Tuesday, January 11, 2011

Krugman and the Arizona Shooting

What is it about small, constitutionally limited government which terrifies so many people? What is it that scares them so much that they equate the love of individual freedom with tyranny, oppression and collectivist evils of all sorts (racism, fascism)?

When Major Hasan killed 13 people at Fort Hood commentators said not to rush to judgement. Even after it became clear that he had communication with "radicalized" imans the media still refused to make a connection between the shooting and islamo-fascists.

Now a deranged man whose belief systems have nothing in common with the Tea Party becomes a poster boy representating those who are in favor of limited government. What happened to not rushing to judgment? Read Krugman's blog post. The connections Krugman draws are not based in reality. It is one big smear. He writes: "We don’t have proof yet that this was political, but the odds are that it was." Sure, as was the Time Square bombing attempt and the lunatic who flew his plane into that building in Austin earlier last year. In both those earlier incidents blame the Tea Party accusations were building up until it became clear that no possible connection could be made.

There is no connection this time either. What this is, what Krugman and others are doing, is stiffling debate. After all, they are insinuating that only kooks could possibly want a backwards, anti-progressive agenda such as a constitutionally limited government. By portraying the Tea Party in such a way they are saying to people: "You aren't a kook are you? Therefore you can't be for these wacko Tea Party types." This method, I hate to say it, works. I held off from tying myself to the Tea Party for months as I wasn't sure who, or what they were. Maybe they were the small-town, 3-tooth, inbred, brain-dead, racist fools that the media made them out to be.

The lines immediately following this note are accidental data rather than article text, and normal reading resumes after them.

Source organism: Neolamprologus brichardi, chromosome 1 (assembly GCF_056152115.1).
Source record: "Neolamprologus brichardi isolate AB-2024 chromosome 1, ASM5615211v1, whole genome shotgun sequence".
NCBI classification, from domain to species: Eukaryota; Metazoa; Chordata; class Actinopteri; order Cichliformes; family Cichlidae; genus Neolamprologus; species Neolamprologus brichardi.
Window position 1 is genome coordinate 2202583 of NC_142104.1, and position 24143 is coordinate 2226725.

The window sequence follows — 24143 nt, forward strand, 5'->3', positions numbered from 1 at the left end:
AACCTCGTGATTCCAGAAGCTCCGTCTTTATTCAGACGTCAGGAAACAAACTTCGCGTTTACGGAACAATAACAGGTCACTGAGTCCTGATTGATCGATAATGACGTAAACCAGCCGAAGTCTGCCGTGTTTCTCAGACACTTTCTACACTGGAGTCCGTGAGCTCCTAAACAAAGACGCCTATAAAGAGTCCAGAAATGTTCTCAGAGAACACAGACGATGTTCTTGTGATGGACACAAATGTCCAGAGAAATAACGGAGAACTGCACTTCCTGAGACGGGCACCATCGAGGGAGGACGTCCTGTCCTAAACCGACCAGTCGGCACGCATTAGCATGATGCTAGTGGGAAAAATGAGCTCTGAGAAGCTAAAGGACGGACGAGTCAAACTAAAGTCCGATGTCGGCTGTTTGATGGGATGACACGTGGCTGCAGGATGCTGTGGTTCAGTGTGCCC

The racist meme was tried and that didn't work for long. Now we have the climate-of-hate meme coming from people wearing Che t-shirts. Oh, the irony of it all. But now we see how scared and insignificant Krugman and his cronies are. Look at this update by Krugman:

Update: I see that Sarah Palin has called the shooting “tragic”. OK, a bit of history: right-wingers went wild over anyone who called 9/11 a tragedy, insisting that it wasn’t a tragedy, it was an atrocity.

9/11 was not a tragedy. It was a calculated act of war executed by 19 individuals who had material, financial, technological, and logistical help from dozens if not hundreds more. A tragedy is an act of nature or the random act of a madman. The shooting of John Lennon was a tragedy. The bombing of Pearl Harbor was not. The assassination of William McKinley was a tragedy. The firing of Washington by the British in 1814 was not.

Krugman and other small-minded people are going to call Palin a hypocrite for describing the shooting as "tragic." What's tragic is the left's refusal to consider any dissent from the party line. I'm pro-choice and respect the pro-life position. But to many on the left one cannot be pro-life and be rational at the same time. I'm pro gay-marriage and yet too many on the left cannot realize that WE (the pro-gay rights crowd) are attempting to change centuries of tradition in less than a life time. The animosity coming from the "multi-cultural" left to those with a different belief system, to those from another culture, is nothing short of, dare-I-say-it: reactionary.


GM said...

Welcome back. I was getting worried about you.

Anonymous said...

What do you have against small-towns?

The Classical Liberal said...

I don't have anything against small towns. "In fact some of my best friends come from small towns." :-)

On a serious note, it was badly put wasn't it? You're definitely seeing a big city bias there in that expression.

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